Tahoe beaches yield a quarter of last year’s litter

Volunteers picked up less than a ton of trash during the annual July 5 clean-up.

Volunteers picked up less than a ton of trash during the annual July 5 clean-up.
Katy Jo Caringer | ECO-CLEAN Solutions

Volunteers arrived to find relatively clean beaches and trails on Friday, a big turnaround from last year’s Filth of July at Zephyr Shoals Beach that made national headlines.

More volunteers and less than a quarter of the trash made the clean-up far easier, according to the League to Save Lake Tahoe.

“In total, participants removed 1,866 pounds of trash, not even a quarter of what volunteers removed on July 5, 2023,” according to the League. “Above and below water teams with Clean Up The Lake removed an additional 125 pounds.”

That’s compared to the 8,598 pounds of litter found across Lake Tahoe’s beaches with three quarters of that just from the beach near the old Dreyfus Estates.

At Zephyr Shoals, the scene was calm, according to the League. Temporary fencing, a prohibition on outside alcohol, and extra staffing also contributed to the holiday. 

News of the mess was also credited with increasing the number of volunteers this year from 402 to 774.

“Drawing international attention to Tahoe’s litter challenges, and rallying partners to apply innovative solutions, this July 5 brought signs of success,” the League said on Friday.

Volunteers helped clean more than a half-dozen beaches across the Lake.

“Fortunately, their hard work didn’t take much time, as they arrived to mostly clean stretches of sand, trails, and streets,” officials said, citing the new Tahoe Blue Beaches program, a solution designed with Basin partners to address litter on beaches.

“Look around at all these volunteers,” said long-time cleanup participant Naomi Morgan. “There are so many smiles and such positive energy. I think people are happy to be here, pitch in, and protect Tahoe.”

Since 2013, the League has conducted beach and community cleanup events where its volunteers gather not just litter but also data on what types of trash they find, where and how much.

The volunteer turnout for this year’s event set a new record, surpassing the previous high by more than 200 individuals and showing the public’s commitment to take care of Tahoe.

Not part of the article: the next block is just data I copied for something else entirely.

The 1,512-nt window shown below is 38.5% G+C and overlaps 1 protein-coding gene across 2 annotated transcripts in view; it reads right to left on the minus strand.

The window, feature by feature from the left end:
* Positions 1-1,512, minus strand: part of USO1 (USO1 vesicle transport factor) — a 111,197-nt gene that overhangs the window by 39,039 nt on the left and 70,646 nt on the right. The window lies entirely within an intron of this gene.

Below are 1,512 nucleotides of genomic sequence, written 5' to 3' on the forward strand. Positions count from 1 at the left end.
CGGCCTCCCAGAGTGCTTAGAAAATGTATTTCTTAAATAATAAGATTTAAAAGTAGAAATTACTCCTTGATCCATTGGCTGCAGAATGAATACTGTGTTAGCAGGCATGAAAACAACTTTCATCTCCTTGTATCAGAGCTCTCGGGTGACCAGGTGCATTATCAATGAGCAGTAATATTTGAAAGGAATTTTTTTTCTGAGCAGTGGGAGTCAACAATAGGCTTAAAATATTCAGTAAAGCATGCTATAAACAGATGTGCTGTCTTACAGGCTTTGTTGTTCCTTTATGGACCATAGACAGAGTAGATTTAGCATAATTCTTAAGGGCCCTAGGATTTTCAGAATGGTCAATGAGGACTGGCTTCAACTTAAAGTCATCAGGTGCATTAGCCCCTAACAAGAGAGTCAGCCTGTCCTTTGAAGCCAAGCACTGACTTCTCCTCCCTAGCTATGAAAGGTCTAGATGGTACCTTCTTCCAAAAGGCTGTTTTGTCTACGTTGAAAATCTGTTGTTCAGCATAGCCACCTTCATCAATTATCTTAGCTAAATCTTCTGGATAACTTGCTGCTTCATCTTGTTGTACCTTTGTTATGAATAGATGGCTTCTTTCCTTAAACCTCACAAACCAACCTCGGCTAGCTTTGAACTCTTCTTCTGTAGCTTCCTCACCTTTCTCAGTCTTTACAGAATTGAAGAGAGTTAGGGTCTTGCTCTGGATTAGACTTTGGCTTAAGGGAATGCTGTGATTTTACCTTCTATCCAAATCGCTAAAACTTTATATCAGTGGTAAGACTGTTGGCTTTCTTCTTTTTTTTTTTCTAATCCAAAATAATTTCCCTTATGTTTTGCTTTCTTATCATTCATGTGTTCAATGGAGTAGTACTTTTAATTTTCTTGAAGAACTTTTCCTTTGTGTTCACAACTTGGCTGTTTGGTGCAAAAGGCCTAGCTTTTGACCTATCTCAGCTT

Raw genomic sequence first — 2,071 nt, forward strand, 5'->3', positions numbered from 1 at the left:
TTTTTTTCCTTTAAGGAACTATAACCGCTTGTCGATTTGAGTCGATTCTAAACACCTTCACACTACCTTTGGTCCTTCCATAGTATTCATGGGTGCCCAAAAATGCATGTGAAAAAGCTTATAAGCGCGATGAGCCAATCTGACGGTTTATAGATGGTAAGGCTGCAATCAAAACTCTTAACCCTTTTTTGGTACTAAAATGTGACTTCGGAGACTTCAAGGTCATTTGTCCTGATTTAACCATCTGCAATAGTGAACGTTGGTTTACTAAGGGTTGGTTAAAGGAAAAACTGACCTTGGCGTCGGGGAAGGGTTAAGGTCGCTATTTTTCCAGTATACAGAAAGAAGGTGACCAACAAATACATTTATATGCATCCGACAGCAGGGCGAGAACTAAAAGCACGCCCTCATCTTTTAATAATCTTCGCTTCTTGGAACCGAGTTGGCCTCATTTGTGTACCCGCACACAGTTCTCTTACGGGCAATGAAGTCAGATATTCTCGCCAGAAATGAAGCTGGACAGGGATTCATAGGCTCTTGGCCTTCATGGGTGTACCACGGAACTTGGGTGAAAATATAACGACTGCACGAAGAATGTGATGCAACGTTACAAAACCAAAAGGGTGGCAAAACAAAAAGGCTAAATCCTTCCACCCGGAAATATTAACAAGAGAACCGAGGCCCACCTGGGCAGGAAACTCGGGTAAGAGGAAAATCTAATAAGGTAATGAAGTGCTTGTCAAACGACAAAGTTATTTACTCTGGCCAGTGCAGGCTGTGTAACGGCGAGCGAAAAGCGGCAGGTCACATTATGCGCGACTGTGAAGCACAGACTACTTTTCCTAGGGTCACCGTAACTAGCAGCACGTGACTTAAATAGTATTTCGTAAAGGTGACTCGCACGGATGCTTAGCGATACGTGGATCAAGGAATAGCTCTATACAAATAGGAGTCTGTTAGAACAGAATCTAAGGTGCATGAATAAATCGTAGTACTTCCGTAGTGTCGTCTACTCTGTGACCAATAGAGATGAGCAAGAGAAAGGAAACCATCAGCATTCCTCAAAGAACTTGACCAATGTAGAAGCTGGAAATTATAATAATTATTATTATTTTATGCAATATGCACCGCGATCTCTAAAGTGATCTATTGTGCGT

But between the volunteers and BeBot, the beach cleaning robot, volunteers found only a touch more than the average litter collected in past clean-ups.

“Today, we saw clear evidence that people went out of their way to protect Tahoe – that includes land managers, an amazing number of volunteers and partners, and the tens of thousands of people who spent their holiday on the beach,” said League Senior Community Engagement Manager Marilee Movius. “Thank you for helping to Keep Tahoe Blue. Now, let’s keep this going through the weekend and all summer.”

Other groups and individuals cleaned up their local beaches and neighborhoods after the holiday, too. These independent, grassroots efforts are another key ingredient to ensuring the Tahoe environment stays healthy and beautiful.

“We had visitors from around the world enjoying the beaches and amenities at Zephyr Cove Resort & Shoals,” said Aramark Destinations District Manager Kevin Schiesz. “We are thankful to all our team members and partners who worked together to create a safe, enjoyable and memorable experience. This was the first year we managed the Shoals area, and we are pleased with the great outcome this year to protect and preserve its natural environment.”


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